Green spoke about the court battle and the museum to editors who visited Hobby Lobby’s headquarters, its sprawling manufacturing plant and four distribution centers on the outskirts of Oklahoma City during the Association of State Baptist Publications’ Feb. 11-14 annual meeting.

Asked if the HHS mandate, if ultimately enforced by the courts, could cost Hobby Lobby its solvency and its vision for a Bible museum, Green said, “I don’t have the answer to that. All I know is that we’re in good hands. I anticipate that it’s going to be a long battle.

“And what and where God directs this, I don’t know.”

Hobby Lobby, in its suit against the HHS mandate, remains in federal appeals court among dozens of companies objecting to the abortion insurance requirement.

“We haven’t gotten to the merits of the case,” Green said of the Hobby Lobby suit. “This is just asking for the injunction. …

“Even if we get a no” on the merits of the case — if two appeals courts issue “two different rulings — and there have been on the injunction — then it’s more likely that the Supreme Court would make a ruling on it. That’s probably, at earliest, a couple of years down the road,” Green said.

Asked how Hobby Lobby’s supporters can pray for the company, Green requested prayer “for the wisdom to say the right things and not say what we shouldn’t be saying. I think that we’re pretty clear. We know what our answer is.

“Pray for our government leaders,” Green added, “and the judges who are going to make the decisions, that exactly what God wants, happens.” (Read the rest here.) 

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Cardinal Dolan: Three Challenges Facing the Next Pope

Cardinal Timothy Dolan recently gave an interview to Catholic News Service in which he discussed what he feels are the three critical challenges our next pope will have to address.

I think Cardinal Dolan’s assessment is well worth watching.

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Up to Our Earlobes in Alligators: Marriage, Religious Freedom and Fiscal Cliffs, Oh My!

 

We are up to our ears in alligators folks.

Trying to respond to all the challenges to faith, sanity and the future of Western Civilization these days is like playing a game of whackamole on speed. 

But there are things you can do. Pick one and do it. Then tomorrow, pick another and do that.

Here are a few ideas. If you have others, please add them in the comments section.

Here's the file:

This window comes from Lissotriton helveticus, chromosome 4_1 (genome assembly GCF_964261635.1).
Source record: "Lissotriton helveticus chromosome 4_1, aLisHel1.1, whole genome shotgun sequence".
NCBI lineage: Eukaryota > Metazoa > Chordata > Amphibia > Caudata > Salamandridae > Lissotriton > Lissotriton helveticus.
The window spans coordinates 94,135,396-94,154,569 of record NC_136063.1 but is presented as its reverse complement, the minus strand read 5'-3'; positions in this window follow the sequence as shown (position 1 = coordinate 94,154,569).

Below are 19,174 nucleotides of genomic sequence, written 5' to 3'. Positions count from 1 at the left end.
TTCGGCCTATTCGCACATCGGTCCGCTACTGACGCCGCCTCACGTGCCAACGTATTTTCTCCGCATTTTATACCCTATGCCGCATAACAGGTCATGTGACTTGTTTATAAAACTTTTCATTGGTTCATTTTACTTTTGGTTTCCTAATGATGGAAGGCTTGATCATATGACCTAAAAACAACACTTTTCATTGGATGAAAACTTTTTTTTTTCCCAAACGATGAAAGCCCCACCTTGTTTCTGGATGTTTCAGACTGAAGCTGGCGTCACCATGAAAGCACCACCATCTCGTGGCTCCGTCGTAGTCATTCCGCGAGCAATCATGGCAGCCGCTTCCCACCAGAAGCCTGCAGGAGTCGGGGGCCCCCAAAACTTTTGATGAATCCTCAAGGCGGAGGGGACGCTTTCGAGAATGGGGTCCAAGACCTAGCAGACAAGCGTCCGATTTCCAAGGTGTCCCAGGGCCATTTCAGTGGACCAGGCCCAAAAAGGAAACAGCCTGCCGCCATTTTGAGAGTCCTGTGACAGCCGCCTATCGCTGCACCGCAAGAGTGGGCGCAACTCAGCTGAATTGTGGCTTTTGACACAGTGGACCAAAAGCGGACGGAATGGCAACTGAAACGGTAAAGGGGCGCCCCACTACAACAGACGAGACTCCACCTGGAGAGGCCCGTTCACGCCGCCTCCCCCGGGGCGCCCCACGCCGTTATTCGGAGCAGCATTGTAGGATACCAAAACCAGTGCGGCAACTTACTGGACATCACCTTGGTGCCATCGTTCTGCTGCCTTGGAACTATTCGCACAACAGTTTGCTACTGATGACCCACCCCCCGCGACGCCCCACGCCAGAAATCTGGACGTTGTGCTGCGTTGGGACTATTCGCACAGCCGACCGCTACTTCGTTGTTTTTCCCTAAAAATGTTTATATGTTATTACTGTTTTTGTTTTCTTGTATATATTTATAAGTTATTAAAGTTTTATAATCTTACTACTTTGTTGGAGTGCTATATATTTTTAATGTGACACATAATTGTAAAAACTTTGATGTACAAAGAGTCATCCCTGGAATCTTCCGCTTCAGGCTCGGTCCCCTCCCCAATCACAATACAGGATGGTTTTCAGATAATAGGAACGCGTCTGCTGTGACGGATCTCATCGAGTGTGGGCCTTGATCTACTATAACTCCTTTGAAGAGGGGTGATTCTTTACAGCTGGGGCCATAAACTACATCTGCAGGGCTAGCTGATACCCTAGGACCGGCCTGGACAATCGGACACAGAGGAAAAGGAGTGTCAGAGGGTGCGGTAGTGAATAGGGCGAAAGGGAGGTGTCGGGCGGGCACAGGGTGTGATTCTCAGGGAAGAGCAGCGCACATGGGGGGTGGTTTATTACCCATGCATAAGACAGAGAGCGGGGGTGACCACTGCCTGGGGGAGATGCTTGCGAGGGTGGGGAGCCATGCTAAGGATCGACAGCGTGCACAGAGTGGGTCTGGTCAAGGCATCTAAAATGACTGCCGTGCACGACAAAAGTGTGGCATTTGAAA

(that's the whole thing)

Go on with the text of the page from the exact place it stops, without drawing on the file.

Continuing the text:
Marriage

Now that the president has come out swinging for gay marriage, and Britain and France have heads of state who are doing the same, we appear to be in a losing battle on this one. States are passing gay marriage referendums, poll numbers keep piling up in favor of redefining marriage essentially out of existence, and in Britain and other places where they are further along with this than the USA, the refuse from this change is already piling up.

Christians are losing their jobs, being sued and excluded from public life in those countries because they will not compromise on the Gospels. I’ve been told that Britain is talking about doing away with the legal notion that marriage has anything to do with sexual fidelity, since, (I guess) they think that somehow tracks with gay marriage.

So, what are we to do?

First of all, we are to stay the course. We are to stand our ground. Do not quit on the Gospels of Christ because polls tell you that other people are doing that. Do not ever make following Jesus a matter of what is popular or trendy.

Second, we need to take good care of our own marriages. Love your spouse. Raise your children. Be there, at home with your family as a true husband or wife; father or mother.

Third, we can pray/fast and offer our concerns about the future of marriage up to the Lord, uniting them with His sufferings. Kathy Schiffer, who blogs at Seasons of Grace, published a post about a suggestion from the US Conference of Catholic Bishops. Here is what part of what she said:

The U.S. Bishops have an idea:  With the Supreme Court about to hear an important case on the rights of homosexuals to marry, the bishops invite you to fast today.  Dedicate your penance, they urge, for the intention of marriage:

For the justices of the Supreme Court, that when they consider two marriage-related cases later this month, they would uphold the authentic meaning of marriage as the union of one man and one woman, a good in itself and for all of society.

This is a good idea.  Just publishing their flyer today, on the day of fast, is NOT such a good idea—I’d have told you (and told myself!) yesterday, had I seen anything in the news about it.  (Of course, it may have been pushed aside due to the dramatic news yesterday, namely, the resignation of our Holy Father.) 

Nonetheless, late is better than not at all; so if you’ve already had breakfast and lunch and some snacks (as I have), consider sacrificing in whatever way you can today:  have dinner an hour late; skip the dessert; don’t eat between meals.  Let us join together to offer our minor mortifications in defense of the sacred institution of marriage.

As Kathy notes, it’s too late to skip eating between meals today. But it’s not too late to engage in another simple type of penance. I am going to pray the Divine Mercy Chaplet and offer that up. I’m sure you can think of something that will work for you.

Fourth: We can go to Washington to participate in the March for Marriage on March 26, 2013. We are having our annual Oklahoma March for Life on the 25th, so I don’t know if I can manage to go, but I am looking into it. A reader asked me a couple of weeks ago if I knew how we could manage to communicate with the Supreme Court. I didn’t answer her, because I wasn’t sure what to say. Now I know of one way, and this march is it.